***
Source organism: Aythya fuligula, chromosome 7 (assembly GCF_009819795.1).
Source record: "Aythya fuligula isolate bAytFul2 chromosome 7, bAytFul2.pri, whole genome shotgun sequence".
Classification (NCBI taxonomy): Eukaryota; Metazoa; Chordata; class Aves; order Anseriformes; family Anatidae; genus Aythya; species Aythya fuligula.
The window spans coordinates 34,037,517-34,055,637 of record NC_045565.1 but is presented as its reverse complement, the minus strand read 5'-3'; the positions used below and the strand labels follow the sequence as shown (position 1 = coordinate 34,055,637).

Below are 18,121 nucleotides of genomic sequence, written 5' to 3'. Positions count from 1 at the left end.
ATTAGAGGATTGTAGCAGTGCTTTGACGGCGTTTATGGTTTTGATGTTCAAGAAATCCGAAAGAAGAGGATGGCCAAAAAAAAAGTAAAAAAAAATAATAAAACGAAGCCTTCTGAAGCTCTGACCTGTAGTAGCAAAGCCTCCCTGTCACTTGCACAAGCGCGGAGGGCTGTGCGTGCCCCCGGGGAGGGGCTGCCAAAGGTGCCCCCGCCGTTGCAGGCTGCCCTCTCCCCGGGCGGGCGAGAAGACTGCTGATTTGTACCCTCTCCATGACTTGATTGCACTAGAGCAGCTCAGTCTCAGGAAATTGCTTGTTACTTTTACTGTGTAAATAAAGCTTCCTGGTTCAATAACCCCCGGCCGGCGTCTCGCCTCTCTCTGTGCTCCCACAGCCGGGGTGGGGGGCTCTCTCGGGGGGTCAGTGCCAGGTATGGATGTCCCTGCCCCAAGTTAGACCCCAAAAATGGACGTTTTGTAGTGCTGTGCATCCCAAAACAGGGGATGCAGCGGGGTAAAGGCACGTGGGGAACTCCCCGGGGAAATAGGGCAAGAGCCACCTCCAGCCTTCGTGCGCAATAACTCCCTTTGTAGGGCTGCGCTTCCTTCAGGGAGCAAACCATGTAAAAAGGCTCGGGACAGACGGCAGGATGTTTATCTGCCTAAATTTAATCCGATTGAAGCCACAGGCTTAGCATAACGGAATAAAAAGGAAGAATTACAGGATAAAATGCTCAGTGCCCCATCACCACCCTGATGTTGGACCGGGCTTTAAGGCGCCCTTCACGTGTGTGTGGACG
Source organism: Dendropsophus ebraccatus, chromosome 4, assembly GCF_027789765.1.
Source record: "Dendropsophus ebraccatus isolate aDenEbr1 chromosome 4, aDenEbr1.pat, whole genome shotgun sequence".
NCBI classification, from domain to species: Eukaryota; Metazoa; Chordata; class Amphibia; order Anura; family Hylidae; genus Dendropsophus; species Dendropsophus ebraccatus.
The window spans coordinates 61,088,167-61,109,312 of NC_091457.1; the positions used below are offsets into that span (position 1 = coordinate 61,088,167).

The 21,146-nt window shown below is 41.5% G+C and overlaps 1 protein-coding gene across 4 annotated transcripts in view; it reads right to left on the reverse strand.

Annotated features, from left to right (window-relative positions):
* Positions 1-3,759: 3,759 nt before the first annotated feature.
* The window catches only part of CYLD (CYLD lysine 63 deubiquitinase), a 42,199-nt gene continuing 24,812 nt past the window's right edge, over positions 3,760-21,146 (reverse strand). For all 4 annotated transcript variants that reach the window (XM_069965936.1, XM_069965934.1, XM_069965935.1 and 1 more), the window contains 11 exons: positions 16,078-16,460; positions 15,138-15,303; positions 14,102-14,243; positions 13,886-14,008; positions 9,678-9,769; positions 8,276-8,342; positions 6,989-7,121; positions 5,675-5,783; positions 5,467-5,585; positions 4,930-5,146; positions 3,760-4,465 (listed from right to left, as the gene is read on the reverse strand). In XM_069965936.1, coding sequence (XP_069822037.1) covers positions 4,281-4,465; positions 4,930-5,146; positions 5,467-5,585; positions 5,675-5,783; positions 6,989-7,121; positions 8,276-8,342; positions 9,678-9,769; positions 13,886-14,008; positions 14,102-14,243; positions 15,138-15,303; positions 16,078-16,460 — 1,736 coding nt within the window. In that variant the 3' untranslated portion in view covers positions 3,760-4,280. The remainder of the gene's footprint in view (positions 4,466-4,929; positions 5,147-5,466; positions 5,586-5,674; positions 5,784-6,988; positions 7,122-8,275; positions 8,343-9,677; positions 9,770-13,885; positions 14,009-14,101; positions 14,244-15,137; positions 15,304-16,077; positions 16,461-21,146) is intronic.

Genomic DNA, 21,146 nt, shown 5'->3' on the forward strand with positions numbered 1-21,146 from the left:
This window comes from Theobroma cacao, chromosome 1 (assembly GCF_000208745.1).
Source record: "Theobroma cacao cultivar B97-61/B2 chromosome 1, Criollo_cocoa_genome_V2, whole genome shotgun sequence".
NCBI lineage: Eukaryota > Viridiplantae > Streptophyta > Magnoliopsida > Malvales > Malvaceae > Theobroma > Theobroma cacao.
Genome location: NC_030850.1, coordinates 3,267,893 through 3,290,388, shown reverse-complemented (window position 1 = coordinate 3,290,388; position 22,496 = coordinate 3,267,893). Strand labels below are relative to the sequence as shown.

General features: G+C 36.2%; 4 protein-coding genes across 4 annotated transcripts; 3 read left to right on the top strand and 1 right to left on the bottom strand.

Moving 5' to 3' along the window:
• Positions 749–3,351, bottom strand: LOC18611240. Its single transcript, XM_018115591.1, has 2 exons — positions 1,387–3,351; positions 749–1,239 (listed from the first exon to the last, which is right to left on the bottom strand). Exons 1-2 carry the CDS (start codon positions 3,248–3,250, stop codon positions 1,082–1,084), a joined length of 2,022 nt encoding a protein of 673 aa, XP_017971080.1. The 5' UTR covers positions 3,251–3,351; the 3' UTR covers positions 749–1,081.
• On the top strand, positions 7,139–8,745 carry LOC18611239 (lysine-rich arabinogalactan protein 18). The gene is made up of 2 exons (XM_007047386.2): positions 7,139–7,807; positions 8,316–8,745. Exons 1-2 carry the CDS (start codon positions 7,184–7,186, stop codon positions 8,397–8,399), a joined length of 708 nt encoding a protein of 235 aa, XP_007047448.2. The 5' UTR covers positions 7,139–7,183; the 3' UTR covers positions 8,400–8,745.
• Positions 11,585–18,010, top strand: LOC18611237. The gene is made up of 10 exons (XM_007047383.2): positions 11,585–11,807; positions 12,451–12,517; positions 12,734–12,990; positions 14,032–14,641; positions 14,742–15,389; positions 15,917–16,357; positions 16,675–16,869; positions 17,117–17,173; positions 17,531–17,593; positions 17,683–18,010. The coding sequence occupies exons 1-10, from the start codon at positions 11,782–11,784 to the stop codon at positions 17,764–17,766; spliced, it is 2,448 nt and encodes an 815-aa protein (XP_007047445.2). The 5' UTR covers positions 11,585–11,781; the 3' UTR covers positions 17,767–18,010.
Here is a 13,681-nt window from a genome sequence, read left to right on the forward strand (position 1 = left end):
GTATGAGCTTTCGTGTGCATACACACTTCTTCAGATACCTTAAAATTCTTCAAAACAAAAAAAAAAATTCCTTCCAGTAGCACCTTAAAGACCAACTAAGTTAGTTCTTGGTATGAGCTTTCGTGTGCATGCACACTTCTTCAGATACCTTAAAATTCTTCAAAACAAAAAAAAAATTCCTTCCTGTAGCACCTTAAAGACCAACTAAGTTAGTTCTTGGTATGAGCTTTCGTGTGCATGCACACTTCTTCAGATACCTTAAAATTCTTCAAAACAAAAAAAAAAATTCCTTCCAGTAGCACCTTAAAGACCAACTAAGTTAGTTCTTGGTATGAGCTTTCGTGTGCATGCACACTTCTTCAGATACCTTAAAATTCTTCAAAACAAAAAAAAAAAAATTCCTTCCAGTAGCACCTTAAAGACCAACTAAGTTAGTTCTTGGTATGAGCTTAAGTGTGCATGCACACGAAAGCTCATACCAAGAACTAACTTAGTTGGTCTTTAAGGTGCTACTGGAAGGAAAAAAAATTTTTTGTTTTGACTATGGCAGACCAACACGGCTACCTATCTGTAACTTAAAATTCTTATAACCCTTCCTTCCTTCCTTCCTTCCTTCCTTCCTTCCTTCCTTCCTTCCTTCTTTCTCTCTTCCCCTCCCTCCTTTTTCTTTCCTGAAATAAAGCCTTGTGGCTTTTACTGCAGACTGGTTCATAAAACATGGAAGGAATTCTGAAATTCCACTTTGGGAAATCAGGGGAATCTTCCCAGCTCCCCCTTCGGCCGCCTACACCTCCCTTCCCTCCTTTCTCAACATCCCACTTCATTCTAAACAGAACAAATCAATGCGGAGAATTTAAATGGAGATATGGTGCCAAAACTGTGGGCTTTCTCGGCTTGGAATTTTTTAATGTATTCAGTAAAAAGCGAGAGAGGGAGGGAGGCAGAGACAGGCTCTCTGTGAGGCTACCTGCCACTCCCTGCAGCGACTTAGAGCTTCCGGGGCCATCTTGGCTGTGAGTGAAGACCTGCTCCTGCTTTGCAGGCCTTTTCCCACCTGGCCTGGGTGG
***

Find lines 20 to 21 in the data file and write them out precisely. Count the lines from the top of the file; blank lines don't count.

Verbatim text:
General features: G+C 36.2%; 4 protein-coding genes across 4 annotated transcripts; 3 read left to right on the top strand and 1 right to left on the bottom strand.

Moving 5' to 3' along the window: